Figure 1
Figure 1
Schematic of proposed immunodepletion method (A). Immunoblot using a conventional Western method (B). Lanes 1, 2 and 3 correspond to 100, 70 and 35 micrograms of protein loaded per lane that was then stained with Coomassie or labeled by immunoblotting (more ...)
Sample preparation
Escherichia coli (BL21DE2) were transfected with the pNO-TAT vector harboring the C-terminal 236 amino acids of the DEAD-box helicase Vasa [13]. Linked in-frame at the C-terminal most amino acid was a FLAG-tag, an octapeptide sequence (N-Asp-Tyr-Lys-Asp-Asp-Asp-Asp-Lys-C) for which a monoclonal antibody is available either freely soluble (clone M2, F1804), or linked to magnetic beads (M8823; Sigma-Aldrich). Cells were cultured at 37°C for 8–10 hours and induced with 10mM IPTG for 2 hours. After incubation, cells were lysed by addition of lysozyme (10ug/ml; 10 minutes at room temperature) and repeatedly freeze-thawed between −80° C and 37°C. The cellular lysate was centrifuged at 10,000g for 20minutes and the supernatant was collected and stored at −20°C.
For immunoblotting, 100μg, 70μg, and 35μg in lanes 1, 2, and 3 respectively (Figure 1(B)) of the cellular lysate was first resolved by 4–10% polyacrylamide gel electrophoresis (PAGE). The amounts of protein used, allows for a broad range of mass (~3-fold), with reproducibility within dilution. Once resolved, proteins were transferred to nitrocellulose and processed for immuno-labeling as described in Gustafson et al.[13], Towbin et al.[14] and Harlow and Lane [3]. Anti-FLAG antibody M2 (Sigma-Aldrich) was used at 1/5000 dilution in blotto[3] for 4 hrs at room temperature, and the blot was then washed several times for 5 minutes each with excess blotto. A rabbit anti-mouse secondary antibody conjugated to horseradish peroxidase (Sigma-Aldrich) was diluted 1/5000 and added to the washed blot. After 4 hours incubation at room temperature, the blot was washed as described for the primary antibody and the secondary antibody was detected with an ECL kit (Pierce, Thermo Fisher Scientific) on film following the protocol.
Control experiment
Our method was first tested using a single analyte system containing a biotinylated antibody (mouse anti-human troponin T(cTnT); USBiological) and streptavidin magnetic beads(Dynabeads M-270; Invitrogen). The antibody was diluted to 0.2 μg/μl with phosphate buffered saline (PBS). 10 μl of the magnetic beads was washed with PBS buffer twice and incubated with 5 μl of the diluted antibody at room temperature. The required bead volume was calculated based on the binding capacity of the beads (10 μg antibody per mg of beads). Samples at 1, 5, and 10 minutes incubation time were prepared by mixing on a revolver (Labnet International) except for one minute incubation sample which was manually mixed by pipetting. After each incubation time, the beads were collected by magnetic adsorption and the supernatant was taken for microchip electrophoresis.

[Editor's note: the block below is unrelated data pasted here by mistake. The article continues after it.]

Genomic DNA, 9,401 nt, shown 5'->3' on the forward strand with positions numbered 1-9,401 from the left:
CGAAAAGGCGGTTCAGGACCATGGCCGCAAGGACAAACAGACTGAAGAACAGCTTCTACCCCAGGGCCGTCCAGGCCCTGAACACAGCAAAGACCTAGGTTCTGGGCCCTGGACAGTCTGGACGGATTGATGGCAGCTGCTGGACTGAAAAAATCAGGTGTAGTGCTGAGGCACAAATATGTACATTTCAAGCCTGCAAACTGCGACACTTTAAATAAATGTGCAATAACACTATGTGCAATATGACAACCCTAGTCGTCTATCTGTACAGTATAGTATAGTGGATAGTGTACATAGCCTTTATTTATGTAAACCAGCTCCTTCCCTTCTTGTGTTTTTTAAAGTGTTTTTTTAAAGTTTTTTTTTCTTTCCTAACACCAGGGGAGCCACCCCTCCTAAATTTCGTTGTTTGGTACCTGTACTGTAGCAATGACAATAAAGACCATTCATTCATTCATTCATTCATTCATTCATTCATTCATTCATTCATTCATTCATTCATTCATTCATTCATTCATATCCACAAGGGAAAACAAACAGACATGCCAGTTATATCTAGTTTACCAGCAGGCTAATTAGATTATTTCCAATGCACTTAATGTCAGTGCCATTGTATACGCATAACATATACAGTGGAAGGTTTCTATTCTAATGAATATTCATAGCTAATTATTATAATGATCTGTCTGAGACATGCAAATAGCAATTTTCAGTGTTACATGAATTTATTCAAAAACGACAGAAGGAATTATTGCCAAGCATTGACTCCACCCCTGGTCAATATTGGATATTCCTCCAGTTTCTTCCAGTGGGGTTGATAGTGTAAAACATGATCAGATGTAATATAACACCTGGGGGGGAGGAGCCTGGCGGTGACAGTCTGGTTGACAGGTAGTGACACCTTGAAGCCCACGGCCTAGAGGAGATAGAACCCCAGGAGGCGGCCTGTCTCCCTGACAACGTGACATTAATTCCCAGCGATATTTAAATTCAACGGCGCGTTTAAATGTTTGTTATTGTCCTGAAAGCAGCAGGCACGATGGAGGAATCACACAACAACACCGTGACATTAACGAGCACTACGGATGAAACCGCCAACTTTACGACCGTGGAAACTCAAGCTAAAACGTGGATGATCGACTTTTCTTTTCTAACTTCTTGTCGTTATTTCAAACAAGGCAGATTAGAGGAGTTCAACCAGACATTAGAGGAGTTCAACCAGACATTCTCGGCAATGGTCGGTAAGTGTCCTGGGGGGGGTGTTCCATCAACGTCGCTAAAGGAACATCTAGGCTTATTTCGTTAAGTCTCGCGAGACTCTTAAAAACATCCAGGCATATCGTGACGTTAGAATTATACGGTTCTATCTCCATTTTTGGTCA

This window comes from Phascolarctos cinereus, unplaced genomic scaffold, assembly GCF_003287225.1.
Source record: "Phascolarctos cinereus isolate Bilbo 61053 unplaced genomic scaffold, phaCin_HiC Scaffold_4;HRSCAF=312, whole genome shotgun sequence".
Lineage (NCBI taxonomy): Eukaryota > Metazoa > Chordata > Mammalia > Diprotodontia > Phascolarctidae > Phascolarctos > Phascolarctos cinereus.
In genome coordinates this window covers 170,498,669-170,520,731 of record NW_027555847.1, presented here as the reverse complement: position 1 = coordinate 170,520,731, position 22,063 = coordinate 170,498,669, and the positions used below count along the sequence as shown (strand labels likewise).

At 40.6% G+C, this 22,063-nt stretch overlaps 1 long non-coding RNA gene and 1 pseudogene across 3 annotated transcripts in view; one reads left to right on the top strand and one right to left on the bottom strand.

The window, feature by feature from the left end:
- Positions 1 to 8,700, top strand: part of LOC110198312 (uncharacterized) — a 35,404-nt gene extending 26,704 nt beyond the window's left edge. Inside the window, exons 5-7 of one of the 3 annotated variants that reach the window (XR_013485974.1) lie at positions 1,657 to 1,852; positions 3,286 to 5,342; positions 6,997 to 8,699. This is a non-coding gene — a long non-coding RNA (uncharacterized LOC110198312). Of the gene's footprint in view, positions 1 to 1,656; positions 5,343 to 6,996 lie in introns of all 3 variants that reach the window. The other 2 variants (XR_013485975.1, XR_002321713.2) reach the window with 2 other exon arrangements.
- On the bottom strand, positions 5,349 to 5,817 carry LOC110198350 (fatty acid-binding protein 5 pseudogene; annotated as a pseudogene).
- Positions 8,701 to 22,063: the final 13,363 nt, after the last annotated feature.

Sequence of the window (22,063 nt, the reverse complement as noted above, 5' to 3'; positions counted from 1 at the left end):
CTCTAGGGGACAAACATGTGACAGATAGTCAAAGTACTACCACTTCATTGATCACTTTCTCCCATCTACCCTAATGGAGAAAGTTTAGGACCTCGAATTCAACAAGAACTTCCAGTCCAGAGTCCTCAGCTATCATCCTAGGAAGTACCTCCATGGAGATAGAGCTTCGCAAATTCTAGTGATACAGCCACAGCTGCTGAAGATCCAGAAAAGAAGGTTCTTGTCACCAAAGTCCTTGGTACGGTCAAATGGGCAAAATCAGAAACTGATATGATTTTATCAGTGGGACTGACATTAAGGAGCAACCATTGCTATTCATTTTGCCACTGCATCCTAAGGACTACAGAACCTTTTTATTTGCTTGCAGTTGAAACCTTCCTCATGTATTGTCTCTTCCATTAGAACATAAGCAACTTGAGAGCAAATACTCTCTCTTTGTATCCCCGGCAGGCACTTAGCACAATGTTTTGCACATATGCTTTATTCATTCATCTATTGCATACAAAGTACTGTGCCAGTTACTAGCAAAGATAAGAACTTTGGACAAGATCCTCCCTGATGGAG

FLAG protein detection in a bacterial lysate
A cellular lysate concentration of 7.1 μg/μl was diluted with PBS buffer (0.02M phosphate, 0.15M NaCl) to 1.42 μg/μl. The dilution was chosen to accommodate the signal level below the saturation limits of the detector. 20 μl (5 times more than the bead capacity, to ensure complete binding) of the diluted lysate was incubated with 10μl of anti-FLAG M2 magnetic beads with binding capacity of 0.6 mg of FLAG protein per 1 ml of packed beads. In order to determine minimum incubation time required for depletion, the beads were incubated at 1, 5, 10 and 60 minutes with the lysate at room temperature. The diffusion time for FLAG proteins was approximately estimated to be td ~ l2/2D = (600)2/2×300 = 600s. Here, we assumed that the capture of the target molecules by the surface is faster than the diffusion time, also the average distance between beads was assumes as l = 600μm and diffusivity of FLAG protein D = 300μm2/s. Here, we assumed that the capture of the target molecules by the surface is faster than the diffusion time. Piyasena et al. (2004) [15] also reported detection of Flag system in microfluidic affinity columns. The experimental data showed high binding rate (kon ~ 6×105 M−1s−1). Their analysis showed the mass transport limited regime for almost all the experiments. Hence, the incubation times were varied from low (1 minute) to high diffusion times (60 minutes). Additionally, the selected time interval allows for comparing a broad range of conditions (60-fold) at room temperature for immuno-reactivity. The beads were kept in suspension by placing the samples on a revolver. The supernatant was collected following the same procedure as stated above. Elution carried out on the 60 minutes incubated beads with the lysate. For eluting the target, beads were suspended in 20μl sample buffer (Agilent Protein 80 kit) plus 1μl of 2-mercaptoethanol (Sigma-Aldrich) after washing with PBS buffer. Following this step, the beads were heated at 95°C for 5 minutes, and the supernatant was taken for analysis. All samples tested here, with the exception of the elution sample, are supernatants following bead incubation. For microchip electrophoresis, samples were prepared according to Agilent kit (Agilent Protein 80) and analyzed three times by 2100 Bioanalyzer (Agilent Technologies).